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Hi all hope ur having a great day
1-When nesting melamine boards should i plung cut? Knowing that i use pcd bit
2-I am having a problem when nesting some time a corner of a part will break knowing that i am cuting chipboard laminated panels
Since you are using a pod and rail machine, I suggest you add a lead-in and don't start or finish on a corner. Ramps will leave flaws in melamine when the up cut portion of the compression bit enters the top face.
Thank you for the tip
Small screen on my phone! I read PCD for pod. I always ramp in usually with a lead in. My software isn't very sophisticated as to the location of the start point so when it is critical I manually move the start point to midway on a straight vector and where I can get lead in room in the nest. Leads and ramps need not be very big .5" or so.
Tom - what is the difference between a lead in and a ramp? I usually ramp in with melamine and other sheet goods to avoid stress on the bits and haven't had any edge quality issues.
A lead in is a small vector added at an angle to the part's perimeter so the bit's entry is done off the edge of the part. It is automatically added when the option is selected. You can get a small defect on parts at the start/stop point due to machine deflection. Bigger machines are less affected.
Ok, that makes sense. Thanks for the clarification Tom.
We cut lots of Melamine sheet and I use a 3/8 compression bit for all the outlines. I plunge the cut to start, but only insofar as to get past the up-cut part of the compression bit. Then I ramp the rest of the cut. The plunge doesn't seem to leave any undesirable finish on the part, and seems to have no effect on the bit life. The ramp is there to allow the rest of the bit to enter the work without plunging the whole bit at once, and to save a bit of wear at the cutting height of the board thickness. If you try to plunge the whole depth, you will get some burning, which is bad news. Your PCD bit may need a lead in depending on the geometry of the bit. Most PCD bits look like the rake angle is not that far off from 90 degrees, and the upcut portion looks significantly longer than a typical carbide compression bit. We are using the Vortex 3130 and 3184, and the cost per bit, when bought in quantities of 20 or more, make this more economical than any of the PCD bits for our situation. I get about 60 to 80 sheets of nested base and upper cabinet parts, + misc plywood and PLam panels, per bit, per sharpening. I send them back to vortex and they come back like a brand new bit. Our local service didn't do so hot with the sharpening. Hope this helps.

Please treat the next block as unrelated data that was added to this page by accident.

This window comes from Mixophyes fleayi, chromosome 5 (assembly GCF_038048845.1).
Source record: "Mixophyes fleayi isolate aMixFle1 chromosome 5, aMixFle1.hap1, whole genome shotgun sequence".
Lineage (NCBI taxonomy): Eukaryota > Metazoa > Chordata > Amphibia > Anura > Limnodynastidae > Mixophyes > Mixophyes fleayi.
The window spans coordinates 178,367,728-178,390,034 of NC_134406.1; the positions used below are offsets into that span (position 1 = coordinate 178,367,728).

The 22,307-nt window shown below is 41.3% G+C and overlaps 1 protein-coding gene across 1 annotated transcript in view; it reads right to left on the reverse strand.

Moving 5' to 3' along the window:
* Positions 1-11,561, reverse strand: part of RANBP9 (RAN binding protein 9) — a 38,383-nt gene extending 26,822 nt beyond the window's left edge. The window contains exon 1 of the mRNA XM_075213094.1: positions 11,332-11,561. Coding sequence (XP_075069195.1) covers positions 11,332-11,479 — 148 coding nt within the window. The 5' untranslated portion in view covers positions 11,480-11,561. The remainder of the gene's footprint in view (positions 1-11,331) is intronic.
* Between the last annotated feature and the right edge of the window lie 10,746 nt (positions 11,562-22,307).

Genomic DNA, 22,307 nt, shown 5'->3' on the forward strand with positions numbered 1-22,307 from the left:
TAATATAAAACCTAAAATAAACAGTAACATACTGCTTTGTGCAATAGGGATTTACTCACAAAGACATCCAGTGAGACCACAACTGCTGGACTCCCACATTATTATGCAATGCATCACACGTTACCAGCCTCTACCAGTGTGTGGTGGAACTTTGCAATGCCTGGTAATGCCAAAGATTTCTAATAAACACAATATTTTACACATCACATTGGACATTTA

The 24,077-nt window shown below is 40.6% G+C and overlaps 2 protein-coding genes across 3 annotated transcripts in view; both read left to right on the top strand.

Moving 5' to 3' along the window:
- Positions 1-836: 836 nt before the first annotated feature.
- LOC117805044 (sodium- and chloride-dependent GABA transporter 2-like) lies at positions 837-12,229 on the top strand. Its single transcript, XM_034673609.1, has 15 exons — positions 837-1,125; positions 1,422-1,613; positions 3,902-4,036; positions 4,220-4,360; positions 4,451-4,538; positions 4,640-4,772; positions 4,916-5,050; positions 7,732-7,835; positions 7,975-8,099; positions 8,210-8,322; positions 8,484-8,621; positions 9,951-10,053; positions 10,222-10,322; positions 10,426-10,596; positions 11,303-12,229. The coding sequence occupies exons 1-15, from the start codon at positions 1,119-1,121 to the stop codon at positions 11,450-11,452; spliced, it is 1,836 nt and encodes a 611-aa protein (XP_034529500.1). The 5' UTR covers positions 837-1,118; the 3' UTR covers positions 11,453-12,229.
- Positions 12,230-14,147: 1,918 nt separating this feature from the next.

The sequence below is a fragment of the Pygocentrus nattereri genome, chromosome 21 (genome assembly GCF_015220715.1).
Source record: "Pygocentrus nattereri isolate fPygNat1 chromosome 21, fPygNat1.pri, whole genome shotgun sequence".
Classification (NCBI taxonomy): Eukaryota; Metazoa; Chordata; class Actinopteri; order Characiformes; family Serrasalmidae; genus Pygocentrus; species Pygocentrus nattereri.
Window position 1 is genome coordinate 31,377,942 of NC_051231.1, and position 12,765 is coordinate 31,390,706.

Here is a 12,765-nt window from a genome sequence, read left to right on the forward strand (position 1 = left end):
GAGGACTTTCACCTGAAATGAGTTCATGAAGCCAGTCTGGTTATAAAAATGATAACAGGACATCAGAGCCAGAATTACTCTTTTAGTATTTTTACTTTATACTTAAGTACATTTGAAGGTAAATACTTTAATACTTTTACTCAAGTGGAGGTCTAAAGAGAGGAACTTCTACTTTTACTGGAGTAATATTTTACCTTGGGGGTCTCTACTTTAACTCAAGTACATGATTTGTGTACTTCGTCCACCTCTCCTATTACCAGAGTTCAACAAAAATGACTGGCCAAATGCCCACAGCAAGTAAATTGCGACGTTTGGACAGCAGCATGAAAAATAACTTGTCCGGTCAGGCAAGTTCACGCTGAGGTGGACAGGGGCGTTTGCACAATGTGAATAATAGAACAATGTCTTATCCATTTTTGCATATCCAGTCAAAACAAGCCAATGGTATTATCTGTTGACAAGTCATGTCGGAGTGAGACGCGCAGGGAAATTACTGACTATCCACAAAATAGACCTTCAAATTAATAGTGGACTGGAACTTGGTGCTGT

I would always recommend ramping in where possible. Also remember a PCD bit will usually not run as high of feed rate as a spiral just due to it usually being on a shear vs the spiral. But in the right application will out last the spiral hands down. I would try the new coated bits that most of us have out.
thank u all for ur great tips
i wish i could get coated bit but no one sell them in my country are they that good ??
Coated bits are easily getting 30 to 40% more life than standard bits, some are getting a lot higher in certain applications.
We tried PCD and it wasn't worth it. I suspect the corner chipping is due to the use of the PCD. How many flutes? We now use the coated (Marathon) Leuco 2 flute compression, Get much better life when cutting HPL laminated board than with the non-coated bits. On melamine we get about 25% more life out of the coated bits. Well worth their minor increase in price. We are picky about the quality of cut so we can get good banding results. Our old bander doesn't have pre-mill.
Chuck said "Coated bits are easily getting 30 to 40% more life than standard bits, some are getting a lot higher in certain applications. "
Am I correct in assuming that this benefit would be lost once the bit is sharpened?
Not completely, When we sharpen a coated bit, we only sharpen inside the flute, not on the Diameter, You do loose some benefit, but not all.
I made a mistake on my post about which bits we use. It should have said Onsrud Marathon. We use Leuco saw blades on our beam saw.